The Times of India
By Nitin Sethi, TNN
June 30, 2009
NEW DELHI: Should the industrialized world be allowed to put an import tax on goods from India because it has a ‘high carbon content’? In what is bound to stir the hornet’s nest in days to come, the US House of Representatives has passed a Bill that demands additional tarrifs on goods from countries that do not take on commitments to cut their greenhouse gas emissions.
The Indian government has reacted strongly against the move which came tagged along with a report from the WTO that said trade concerns should be subjugated to climate change issues hinting that the tarrifs such as the ones US proposes could not be outrightly rejected.
"The environment and commerce ministries are unanimous that there can be no linkage between trade and environment. While it is too early to comment on what would finally emerge out of the process, India will take recourse to whatever means available to prevent this unfair trade practice if it is introduced," said Jairam Ramesh, environment and forests minister who has earlier served as minister of state for commerce as well. "Such a move smacks of protectionism," he added.
The US logic runs like this. If the climate change Bill is enacted, caps will be imposed on emissions from different sectors. The imposition of these cut-offs would increase the cost of the products emerging from the sector. But if other countries do not impose a similar cap on their sectors, then the products from these countries would be cheaper.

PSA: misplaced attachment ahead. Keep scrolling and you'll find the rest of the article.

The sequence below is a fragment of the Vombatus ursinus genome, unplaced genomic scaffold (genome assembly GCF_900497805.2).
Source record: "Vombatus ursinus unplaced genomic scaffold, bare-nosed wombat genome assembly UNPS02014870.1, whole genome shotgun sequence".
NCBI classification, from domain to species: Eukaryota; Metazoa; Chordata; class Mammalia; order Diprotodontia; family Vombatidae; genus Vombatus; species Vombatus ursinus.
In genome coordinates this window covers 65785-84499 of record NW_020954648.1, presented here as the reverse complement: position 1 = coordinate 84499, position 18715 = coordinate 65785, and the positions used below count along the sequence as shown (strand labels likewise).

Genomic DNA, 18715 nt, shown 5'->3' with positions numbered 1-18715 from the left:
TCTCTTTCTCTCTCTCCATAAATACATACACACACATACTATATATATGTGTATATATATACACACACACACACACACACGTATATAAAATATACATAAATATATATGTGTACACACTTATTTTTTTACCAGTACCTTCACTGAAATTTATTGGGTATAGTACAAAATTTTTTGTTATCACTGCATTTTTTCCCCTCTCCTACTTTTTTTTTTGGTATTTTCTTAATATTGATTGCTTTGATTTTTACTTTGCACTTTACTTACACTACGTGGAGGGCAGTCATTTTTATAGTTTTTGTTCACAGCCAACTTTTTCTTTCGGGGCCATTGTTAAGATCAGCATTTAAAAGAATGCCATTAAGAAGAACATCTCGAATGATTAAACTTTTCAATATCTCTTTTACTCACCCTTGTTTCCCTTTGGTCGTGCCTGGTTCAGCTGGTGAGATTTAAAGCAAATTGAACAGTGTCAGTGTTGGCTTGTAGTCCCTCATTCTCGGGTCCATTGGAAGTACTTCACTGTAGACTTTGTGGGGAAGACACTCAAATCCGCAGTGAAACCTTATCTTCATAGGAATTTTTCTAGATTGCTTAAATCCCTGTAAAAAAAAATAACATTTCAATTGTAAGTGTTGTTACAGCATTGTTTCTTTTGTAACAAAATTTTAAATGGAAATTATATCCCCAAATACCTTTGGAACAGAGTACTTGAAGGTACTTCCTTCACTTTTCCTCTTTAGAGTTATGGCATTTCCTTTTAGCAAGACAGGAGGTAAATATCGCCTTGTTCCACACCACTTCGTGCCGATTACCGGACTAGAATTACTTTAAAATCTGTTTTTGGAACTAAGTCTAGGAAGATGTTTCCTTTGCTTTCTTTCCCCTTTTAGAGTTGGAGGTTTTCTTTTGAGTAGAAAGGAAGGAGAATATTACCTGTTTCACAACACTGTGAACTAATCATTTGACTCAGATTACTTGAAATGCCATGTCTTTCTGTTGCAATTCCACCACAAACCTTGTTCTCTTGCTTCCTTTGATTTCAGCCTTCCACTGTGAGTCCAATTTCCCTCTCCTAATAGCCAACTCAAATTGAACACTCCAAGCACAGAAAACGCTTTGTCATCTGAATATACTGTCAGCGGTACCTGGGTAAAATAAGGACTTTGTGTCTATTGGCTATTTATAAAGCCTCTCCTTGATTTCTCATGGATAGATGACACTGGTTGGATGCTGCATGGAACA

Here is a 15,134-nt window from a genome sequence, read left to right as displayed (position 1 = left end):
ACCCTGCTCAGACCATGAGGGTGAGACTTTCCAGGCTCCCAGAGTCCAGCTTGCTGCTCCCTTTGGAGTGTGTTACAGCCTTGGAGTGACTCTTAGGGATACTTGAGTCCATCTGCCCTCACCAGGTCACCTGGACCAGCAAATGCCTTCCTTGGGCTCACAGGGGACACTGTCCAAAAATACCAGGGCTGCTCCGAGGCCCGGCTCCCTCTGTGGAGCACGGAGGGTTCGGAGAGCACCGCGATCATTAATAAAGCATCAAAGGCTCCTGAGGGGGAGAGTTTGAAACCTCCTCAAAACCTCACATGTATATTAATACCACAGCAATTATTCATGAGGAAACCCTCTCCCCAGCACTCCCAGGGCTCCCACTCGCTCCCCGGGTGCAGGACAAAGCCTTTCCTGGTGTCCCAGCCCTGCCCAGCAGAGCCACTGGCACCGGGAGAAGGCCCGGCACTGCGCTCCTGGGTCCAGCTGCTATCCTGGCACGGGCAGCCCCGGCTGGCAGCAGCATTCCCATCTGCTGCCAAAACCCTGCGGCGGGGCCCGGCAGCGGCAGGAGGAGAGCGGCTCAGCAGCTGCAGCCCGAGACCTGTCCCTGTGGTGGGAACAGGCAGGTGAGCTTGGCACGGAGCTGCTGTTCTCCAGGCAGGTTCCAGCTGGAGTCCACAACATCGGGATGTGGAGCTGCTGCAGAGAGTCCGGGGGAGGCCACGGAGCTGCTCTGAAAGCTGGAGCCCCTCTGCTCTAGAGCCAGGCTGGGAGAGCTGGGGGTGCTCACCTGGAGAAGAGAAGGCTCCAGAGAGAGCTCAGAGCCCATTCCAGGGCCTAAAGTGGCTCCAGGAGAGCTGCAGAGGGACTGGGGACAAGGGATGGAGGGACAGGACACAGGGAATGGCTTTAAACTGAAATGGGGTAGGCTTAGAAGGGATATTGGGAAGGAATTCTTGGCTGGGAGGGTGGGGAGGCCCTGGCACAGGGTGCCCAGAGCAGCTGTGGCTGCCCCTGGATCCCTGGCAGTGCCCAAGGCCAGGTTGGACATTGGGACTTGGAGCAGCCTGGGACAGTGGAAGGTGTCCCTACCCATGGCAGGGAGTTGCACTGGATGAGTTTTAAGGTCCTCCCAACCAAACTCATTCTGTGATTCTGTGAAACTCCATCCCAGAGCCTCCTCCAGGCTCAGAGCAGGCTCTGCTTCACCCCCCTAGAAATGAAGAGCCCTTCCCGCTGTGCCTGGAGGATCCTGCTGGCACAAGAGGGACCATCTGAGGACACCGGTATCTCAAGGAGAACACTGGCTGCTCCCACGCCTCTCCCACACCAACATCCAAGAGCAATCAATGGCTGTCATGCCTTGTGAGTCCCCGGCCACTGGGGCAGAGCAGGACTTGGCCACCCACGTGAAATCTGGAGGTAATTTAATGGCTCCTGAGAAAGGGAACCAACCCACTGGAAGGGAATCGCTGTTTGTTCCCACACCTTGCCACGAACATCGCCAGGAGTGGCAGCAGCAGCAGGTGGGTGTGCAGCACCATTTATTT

By putting in provisions to tax such products from countries that do not impose curbs on the emissions, US intends to target India and China specifically.
While the two countries, renowned hubs of cheaper labour, export plenty of goods to the US, especially gems, jewels and textiles in India’s case, they are not obligated under the existing UN convention on climate change to undertake any mandatory emission cuts. US and other industrialized countries have been demanding that emerging economies such as India and China should also be brought under the emission cut regime.
While the EU and other developed nations have been threatening such a carbon-based tarrif on exports, the noise from the West on the issue has been seen mostly as the rich nations using the issue as a bargaining chip. The provision for such a tariff has for the first time been seen in the US Bill which will now move to the Senate for voting.
The clause introducing the tarrif on imports to US was introduced by the Democrats to shield US industries such as steel and cement. Some experts believe it would give the US Congress the handle to impose tariffs even if President Obama desists.